In Washington, DC, the Italian Cultural Society, the American Italian Bicentennial Commission and Georgetown University, the nation’s first Catholic university, opened Tercentenary Year with a reception for 200 at the Italian ambassador’s residence. Gabrielle Forbush, classmate of Ruth Mitchell, was given a Cornaro medal for her tercentenary work. The April 15 academic program included lectures by the Archbishop of Washington and professors from the universities of Pennsylvania, Virginia, Pittsburgh, and the Goddard Space Center.

In the fall of 1978 the University of Pittsburgh, headquarters of the U.S. Cornaro Tercentenary Committee under the chairmanship of Mrs. Bruhns, combined with Carnegie-Mellon University, Carlow College and Duquesne University for a series of events in its Cornaro Festival. A gala Venetian dinner began two days of lectures by noted scholars and Baroque music in the Henry Clay Frick Fine Arts Cloister. A Cornaro Day was declared by Pittsburgh’s mayor in October.

Numerous other celebrations were held at Columbia University, Kent State, Cornell, Wells College, Oberlin, and Indiana universities and the University of California, which had an overseas program with the University of Padua. Mt. Holyoke College merged a Cornaro Day with its Founder’s Day, honoring Mary Lyons. Swarthmore College’s commemoration heralded Elena Cornaro and Swarthmore alumna Helen Magill, America’s first woman doctorate who received a Ph.D. from Boston University in 1877. Helen Magill was featured on the front of souvenir shirts on the Swarthmore campus that day and Lady Cornaro was perched on the back!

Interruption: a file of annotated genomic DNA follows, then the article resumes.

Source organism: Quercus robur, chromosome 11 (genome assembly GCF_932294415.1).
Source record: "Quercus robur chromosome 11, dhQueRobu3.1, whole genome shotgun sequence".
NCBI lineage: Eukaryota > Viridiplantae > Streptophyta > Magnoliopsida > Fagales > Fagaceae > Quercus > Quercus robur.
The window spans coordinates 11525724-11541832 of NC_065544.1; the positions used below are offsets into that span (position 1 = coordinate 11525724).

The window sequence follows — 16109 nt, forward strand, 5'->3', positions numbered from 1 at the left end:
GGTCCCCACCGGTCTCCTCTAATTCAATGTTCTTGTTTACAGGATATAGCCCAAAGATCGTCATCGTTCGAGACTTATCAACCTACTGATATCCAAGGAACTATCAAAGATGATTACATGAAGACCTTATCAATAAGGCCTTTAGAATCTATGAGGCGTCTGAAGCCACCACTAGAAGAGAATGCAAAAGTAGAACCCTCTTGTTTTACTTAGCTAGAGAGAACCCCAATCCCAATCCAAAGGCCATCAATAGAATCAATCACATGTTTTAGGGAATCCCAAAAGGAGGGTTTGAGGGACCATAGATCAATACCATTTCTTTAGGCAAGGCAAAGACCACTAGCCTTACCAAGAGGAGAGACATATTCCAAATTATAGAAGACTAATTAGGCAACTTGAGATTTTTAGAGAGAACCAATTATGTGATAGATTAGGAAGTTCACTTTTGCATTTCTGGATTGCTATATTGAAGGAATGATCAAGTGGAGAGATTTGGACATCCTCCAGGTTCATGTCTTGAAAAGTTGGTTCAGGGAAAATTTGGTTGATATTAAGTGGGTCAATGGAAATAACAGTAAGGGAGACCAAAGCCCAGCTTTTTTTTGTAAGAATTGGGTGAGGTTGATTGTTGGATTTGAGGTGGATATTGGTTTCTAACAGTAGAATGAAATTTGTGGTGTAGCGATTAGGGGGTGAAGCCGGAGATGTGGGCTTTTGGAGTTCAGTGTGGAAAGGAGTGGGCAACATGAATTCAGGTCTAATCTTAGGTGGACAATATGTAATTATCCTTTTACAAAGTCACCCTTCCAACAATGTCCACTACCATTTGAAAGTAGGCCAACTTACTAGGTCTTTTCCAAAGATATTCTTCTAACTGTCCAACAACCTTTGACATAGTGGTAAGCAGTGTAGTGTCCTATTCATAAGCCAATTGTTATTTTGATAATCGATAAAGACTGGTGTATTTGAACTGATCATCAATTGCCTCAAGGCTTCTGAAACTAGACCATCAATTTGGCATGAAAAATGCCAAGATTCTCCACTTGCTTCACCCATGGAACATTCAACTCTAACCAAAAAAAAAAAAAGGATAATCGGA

From London, England, Hazel Hunkins-Hallinan, class of 1913, addressed one of many audiences in the laureate’s twin cities, Venice and Padua. They were the settings for receptions and palace and basilica tours, round table discussions, organ recitals and two evening city performances of the “Sacred Cantata” dedicated at the time to Lady Cornaro by Carlo Grossi in this honor-filled week. Representatives from 50 Benedictine Priories in the United States attended. Under the direction of Dr. Maria Tonzig, head of the Italian Cornaro Committee, historians at the University of Padua officially established Elena Cornaro’s primacy in a three-year investigation of all universities of the world in existence in 1678.

On June 25, 1978, in Padua a Mass was celebrated in St. Luke’s Chapel where Lady Elena is buried, dedicating the renovated 14th century building as “Cappella Cornaro.” The gravesite also was restored for the Tercentenary with proceeds from a rare book profile of her. It was the gift from American women.

Ongoing tributes to the Venetian scholar are annual scholarships and Cornaro medals for students and teachers by organizations including the Order Sons of Italy and Kappa Gamma Pi, the national Catholic College Graduate Honor Society.

A recently published biography, The Lady Cornaro, Pride and Prodigy in Venice by Vassar alumna Jane Howard Guernsey ’49, chronicles the life story of the lady in the window and her modern American revival. Jane was promotion chair of the United States Cornaro Tercentenary Committee. Her daughter, Anne, 1978, was the committee’s Vassar student representative.

Jane Howard Guernsey '49
Wilmington, Delaware